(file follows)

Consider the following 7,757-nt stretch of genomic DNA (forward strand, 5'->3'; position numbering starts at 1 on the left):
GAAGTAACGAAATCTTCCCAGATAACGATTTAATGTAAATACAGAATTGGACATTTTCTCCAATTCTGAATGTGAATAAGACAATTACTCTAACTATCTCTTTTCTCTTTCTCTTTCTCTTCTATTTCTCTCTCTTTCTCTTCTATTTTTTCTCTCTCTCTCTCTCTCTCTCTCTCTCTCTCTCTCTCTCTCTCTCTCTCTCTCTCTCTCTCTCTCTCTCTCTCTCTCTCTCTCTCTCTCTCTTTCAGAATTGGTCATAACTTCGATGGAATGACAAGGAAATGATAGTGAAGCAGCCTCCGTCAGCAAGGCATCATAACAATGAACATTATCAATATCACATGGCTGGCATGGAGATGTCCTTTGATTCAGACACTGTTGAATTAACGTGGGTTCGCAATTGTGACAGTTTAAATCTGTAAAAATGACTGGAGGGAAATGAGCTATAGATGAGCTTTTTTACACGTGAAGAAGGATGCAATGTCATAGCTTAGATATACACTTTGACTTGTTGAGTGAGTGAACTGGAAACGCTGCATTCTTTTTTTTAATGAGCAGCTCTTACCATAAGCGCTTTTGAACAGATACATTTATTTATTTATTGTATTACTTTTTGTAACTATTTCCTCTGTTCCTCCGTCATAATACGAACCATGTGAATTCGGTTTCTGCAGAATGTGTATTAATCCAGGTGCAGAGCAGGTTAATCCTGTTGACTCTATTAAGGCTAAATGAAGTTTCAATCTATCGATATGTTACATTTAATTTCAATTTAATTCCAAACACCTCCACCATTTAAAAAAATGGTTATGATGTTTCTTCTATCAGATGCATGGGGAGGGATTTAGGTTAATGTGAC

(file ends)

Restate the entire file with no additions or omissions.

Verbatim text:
Consider the following 7,757-nt stretch of genomic DNA (forward strand, 5'->3'; position numbering starts at 1 on the left):
GAAGTAACGAAATCTTCCCAGATAACGATTTAATGTAAATACAGAATTGGACATTTTCTCCAATTCTGAATGTGAATAAGACAATTACTCTAACTATCTCTTTTCTCTTTCTCTTTCTCTTCTATTTCTCTCTCTTTCTCTTCTATTTTTTCTCTCTCTCTCTCTCTCTCTCTCTCTCTCTCTCTCTCTCTCTCTCTCTCTCTCTCTCTCTCTCTCTCTCTCTCTCTCTCTCTCTCTCTCTCTTTCAGAATTGGTCATAACTTCGATGGAATGACAAGGAAATGATAGTGAAGCAGCCTCCGTCAGCAAGGCATCATAACAATGAACATTATCAATATCACATGGCTGGCATGGAGATGTCCTTTGATTCAGACACTGTTGAATTAACGTGGGTTCGCAATTGTGACAGTTTAAATCTGTAAAAATGACTGGAGGGAAATGAGCTATAGATGAGCTTTTTTACACGTGAAGAAGGATGCAATGTCATAGCTTAGATATACACTTTGACTTGTTGAGTGAGTGAACTGGAAACGCTGCATTCTTTTTTTTAATGAGCAGCTCTTACCATAAGCGCTTTTGAACAGATACATTTATTTATTTATTGTATTACTTTTTGTAACTATTTCCTCTGTTCCTCCGTCATAATACGAACCATGTGAATTCGGTTTCTGCAGAATGTGTATTAATCCAGGTGCAGAGCAGGTTAATCCTGTTGACTCTATTAAGGCTAAATGAAGTTTCAATCTATCGATATGTTACATTTAATTTCAATTTAATTCCAAACACCTCCACCATTTAAAAAAATGGTTATGATGTTTCTTCTATCAGATGCATGGGGAGGGATTTAGGTTAATGTGAC